The Rams are bringing back 15 starters from a season ago, but that is not exactly a good thing since they went just 3-9.
In fact, Colorado State have posted that record for three straight seasons and have since brought in former Alabama offensive coordinator Jim McElwain. Things look positive in the future, but in terms of the immediate future, there will ultimately be struggles before some solid success.
These Cowboys out of Laramie would love if they can keep up the success they just saw in 2011 (8-5), but the blowout bowl loss to Temple may be a sign of things to come in the Mountain West.
The schedule isn't impossible, but Texas and Toledo may destroy the confidence of a group that that has gone to two bowl games thus far in the Christensen era (entering fourth season).
If you enjoy fantasy college football, make sure you give both wide receiver Noel Grigsby and tight end Ryan Otten a decent look, since the two will be getting a ton of looks.
They will be receiving ample opportunity to post numbers since the Spartans should be struggling in several of their games this season.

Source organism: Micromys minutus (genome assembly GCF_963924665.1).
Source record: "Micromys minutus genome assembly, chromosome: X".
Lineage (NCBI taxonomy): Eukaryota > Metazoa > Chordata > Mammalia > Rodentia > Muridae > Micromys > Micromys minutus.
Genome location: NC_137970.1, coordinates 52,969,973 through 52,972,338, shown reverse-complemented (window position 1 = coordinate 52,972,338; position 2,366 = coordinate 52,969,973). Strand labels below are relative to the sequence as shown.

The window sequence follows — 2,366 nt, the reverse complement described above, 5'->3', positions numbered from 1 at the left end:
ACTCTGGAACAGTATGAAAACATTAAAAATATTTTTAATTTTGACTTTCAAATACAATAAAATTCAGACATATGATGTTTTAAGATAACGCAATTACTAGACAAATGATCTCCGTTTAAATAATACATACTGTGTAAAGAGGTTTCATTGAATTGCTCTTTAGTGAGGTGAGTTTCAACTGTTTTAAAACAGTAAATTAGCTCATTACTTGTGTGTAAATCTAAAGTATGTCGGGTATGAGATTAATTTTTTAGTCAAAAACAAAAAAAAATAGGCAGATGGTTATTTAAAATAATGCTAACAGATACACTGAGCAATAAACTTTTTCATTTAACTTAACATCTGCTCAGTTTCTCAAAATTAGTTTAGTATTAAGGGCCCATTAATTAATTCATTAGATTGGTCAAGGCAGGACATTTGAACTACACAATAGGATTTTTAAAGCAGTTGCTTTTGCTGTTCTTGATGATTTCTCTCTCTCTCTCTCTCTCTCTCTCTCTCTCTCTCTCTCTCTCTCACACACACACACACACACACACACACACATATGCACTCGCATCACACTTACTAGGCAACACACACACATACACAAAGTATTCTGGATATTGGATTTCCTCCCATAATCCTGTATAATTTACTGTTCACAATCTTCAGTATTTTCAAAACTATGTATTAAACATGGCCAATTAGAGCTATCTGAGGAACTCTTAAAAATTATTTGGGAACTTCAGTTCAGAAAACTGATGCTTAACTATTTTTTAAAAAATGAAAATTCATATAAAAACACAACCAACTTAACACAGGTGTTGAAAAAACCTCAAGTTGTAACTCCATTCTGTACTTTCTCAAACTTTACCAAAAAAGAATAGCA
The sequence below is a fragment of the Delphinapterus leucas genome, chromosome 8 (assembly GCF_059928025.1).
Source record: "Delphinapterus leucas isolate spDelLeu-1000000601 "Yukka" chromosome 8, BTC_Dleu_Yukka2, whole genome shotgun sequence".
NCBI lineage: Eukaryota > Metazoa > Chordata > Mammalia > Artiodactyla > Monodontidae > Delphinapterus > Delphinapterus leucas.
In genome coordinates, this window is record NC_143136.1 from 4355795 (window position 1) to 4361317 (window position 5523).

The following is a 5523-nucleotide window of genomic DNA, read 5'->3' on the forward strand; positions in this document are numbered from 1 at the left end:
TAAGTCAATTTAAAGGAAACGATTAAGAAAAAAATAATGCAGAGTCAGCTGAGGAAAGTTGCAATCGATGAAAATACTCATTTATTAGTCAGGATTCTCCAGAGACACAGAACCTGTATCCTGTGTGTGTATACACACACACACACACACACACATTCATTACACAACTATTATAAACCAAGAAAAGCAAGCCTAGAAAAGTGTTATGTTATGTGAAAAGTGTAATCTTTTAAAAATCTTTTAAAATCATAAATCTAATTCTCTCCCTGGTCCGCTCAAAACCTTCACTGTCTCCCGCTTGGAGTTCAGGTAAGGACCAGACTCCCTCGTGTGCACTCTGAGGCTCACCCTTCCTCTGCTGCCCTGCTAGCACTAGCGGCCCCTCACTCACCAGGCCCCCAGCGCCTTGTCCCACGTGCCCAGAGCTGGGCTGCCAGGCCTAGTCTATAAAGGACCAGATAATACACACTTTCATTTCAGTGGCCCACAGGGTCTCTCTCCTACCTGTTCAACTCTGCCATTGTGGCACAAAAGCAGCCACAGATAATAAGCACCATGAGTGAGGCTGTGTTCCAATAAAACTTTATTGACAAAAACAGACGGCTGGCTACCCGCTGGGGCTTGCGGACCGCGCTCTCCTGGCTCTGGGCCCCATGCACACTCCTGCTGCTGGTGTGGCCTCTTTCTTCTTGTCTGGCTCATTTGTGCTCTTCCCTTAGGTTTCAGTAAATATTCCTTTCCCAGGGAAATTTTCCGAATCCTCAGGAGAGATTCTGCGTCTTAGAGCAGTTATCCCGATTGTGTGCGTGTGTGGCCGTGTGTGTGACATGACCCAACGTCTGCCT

Stanford in the opener won't be fun, but BYU and Louisiana Tech in the final two games will cost this squad any chance of a postseason berth.
The Rice Owls have some decent talent for a 4-8 C-USA squad, but the UCLA Bruins, Kansas Jayhawks and Louisiana Tech Bulldogs may wax these poor youngsters right out of the gates.
Every coach and fanbase stresses a strong start to the season, but that might be asking too much with just 10 starters returning.
The 2004 and 2005 seasons mark the last time they posted a winning season.
They did appear in the New Mexico Bowl two seasons ago, but they were obliterated by BYU, 52-24, and they have simply not recovered since. Going 5-7 isn't too shabby, but the struggles on defense are overwhelming right now (104th, 441 YPG allowed).
These Eagles have been struggling under Ron English—though 6-6 season isn't so bad—but there are 14 starters back for the 2012 season.
However, they fooled and disappointed us before, since this program is looking for their first bowl appearance since the 1987 California Bowl.